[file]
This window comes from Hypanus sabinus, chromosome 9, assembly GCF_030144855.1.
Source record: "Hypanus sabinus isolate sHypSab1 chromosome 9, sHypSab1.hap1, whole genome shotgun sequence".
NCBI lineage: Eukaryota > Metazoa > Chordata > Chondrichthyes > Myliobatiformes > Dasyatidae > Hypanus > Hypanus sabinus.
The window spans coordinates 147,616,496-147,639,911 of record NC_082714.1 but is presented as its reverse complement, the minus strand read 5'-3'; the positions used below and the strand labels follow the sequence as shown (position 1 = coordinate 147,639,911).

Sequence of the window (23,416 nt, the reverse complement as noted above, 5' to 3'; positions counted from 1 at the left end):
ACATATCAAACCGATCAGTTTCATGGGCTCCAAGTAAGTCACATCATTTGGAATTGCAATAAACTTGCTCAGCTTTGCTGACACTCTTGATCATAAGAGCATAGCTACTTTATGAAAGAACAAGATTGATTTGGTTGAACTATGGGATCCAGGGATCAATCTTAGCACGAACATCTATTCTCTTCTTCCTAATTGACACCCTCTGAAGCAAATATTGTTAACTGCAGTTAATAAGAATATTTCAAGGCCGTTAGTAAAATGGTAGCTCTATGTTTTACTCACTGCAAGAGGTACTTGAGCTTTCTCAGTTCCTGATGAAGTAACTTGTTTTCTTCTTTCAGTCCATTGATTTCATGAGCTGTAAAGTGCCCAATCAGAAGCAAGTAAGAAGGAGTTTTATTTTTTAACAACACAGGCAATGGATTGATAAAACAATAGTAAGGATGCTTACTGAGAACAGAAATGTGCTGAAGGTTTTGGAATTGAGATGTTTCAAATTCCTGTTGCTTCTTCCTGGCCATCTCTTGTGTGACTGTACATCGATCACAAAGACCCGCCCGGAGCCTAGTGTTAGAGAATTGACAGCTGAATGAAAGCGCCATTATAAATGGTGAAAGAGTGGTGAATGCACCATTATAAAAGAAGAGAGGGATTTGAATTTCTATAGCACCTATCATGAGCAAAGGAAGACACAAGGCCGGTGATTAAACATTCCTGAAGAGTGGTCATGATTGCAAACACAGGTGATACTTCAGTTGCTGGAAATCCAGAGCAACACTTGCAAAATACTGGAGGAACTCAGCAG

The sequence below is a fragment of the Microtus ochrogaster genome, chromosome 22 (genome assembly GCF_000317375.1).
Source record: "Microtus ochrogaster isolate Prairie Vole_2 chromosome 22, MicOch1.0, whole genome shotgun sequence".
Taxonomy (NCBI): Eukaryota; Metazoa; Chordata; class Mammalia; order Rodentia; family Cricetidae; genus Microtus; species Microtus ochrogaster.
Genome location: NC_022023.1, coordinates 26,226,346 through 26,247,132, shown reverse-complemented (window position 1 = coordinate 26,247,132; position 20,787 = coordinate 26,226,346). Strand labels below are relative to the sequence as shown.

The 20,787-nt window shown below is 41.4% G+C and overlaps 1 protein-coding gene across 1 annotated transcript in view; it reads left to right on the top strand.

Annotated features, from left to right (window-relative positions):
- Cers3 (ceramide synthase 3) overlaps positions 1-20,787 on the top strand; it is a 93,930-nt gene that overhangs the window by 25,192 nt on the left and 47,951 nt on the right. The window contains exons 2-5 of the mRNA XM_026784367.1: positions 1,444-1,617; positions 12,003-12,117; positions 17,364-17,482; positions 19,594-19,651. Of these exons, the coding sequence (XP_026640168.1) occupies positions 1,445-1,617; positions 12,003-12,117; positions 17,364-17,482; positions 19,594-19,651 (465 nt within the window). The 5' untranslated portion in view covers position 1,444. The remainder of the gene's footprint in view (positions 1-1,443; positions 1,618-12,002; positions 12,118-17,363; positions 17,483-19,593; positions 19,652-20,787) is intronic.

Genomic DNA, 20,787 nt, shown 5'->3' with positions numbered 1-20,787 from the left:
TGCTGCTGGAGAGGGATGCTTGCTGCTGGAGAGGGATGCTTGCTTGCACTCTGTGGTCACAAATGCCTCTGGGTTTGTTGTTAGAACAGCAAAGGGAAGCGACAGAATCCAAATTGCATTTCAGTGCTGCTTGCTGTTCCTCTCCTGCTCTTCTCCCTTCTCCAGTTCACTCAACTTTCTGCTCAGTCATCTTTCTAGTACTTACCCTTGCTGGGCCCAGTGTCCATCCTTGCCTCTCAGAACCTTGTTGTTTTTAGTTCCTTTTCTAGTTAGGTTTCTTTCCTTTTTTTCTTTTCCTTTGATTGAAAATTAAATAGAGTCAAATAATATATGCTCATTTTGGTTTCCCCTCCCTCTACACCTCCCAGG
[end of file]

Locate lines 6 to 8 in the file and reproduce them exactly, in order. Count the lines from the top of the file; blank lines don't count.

ACATATCAAACCGATCAGTTTCATGGGCTCCAAGTAAGTCACATCATTTGGAATTGCAATAAACTTGCTCAGCTTTGCTGACACTCTTGATCATAAGAGCATAGCTACTTTATGAAAGAACAAGATTGATTTGGTTGAACTATGGGATCCAGGGATCAATCTTAGCACGAACATCTATTCTCTTCTTCCTAATTGACACCCTCTGAAGCAAATATTGTTAACTGCAGTTAATAAGAATATTTCAAGGCCGTTAGTAAAATGGTAGCTCTATGTTTTACTCACTGCAAGAGGTACTTGAGCTTTCTCAGTTCCTGATGAAGTAACTTGTTTTCTTCTTTCAGTCCATTGATTTCATGAGCTGTAAAGTGCCCAATCAGAAGCAAGTAAGAAGGAGTTTTATTTTTTAACAACACAGGCAATGGATTGATAAAACAATAGTAAGGATGCTTACTGAGAACAGAAATGTGCTGAAGGTTTTGGAATTGAGATGTTTCAAATTCCTGTTGCTTCTTCCTGGCCATCTCTTGTGTGACTGTACATCGATCACAAAGACCCGCCCGGAGCCTAGTGTTAGAGAATTGACAGCTGAATGAAAGCGCCATTATAAATGGTGAAAGAGTGGTGAATGCACCATTATAAAAGAAGAGAGGGATTTGAATTTCTATAGCACCTATCATGAGCAAAGGAAGACACAAGGCCGGTGATTAAACATTCCTGAAGAGTGGTCATGATTGCAAACACAGGTGATACTTCAGTTGCTGGAAATCCAGAGCAACACTTGCAAAATACTGGAGGAACTCAGCAG

The sequence below is a fragment of the Microtus ochrogaster genome, chromosome 22 (genome assembly GCF_000317375.1).
Source record: "Microtus ochrogaster isolate Prairie Vole_2 chromosome 22, MicOch1.0, whole genome shotgun sequence".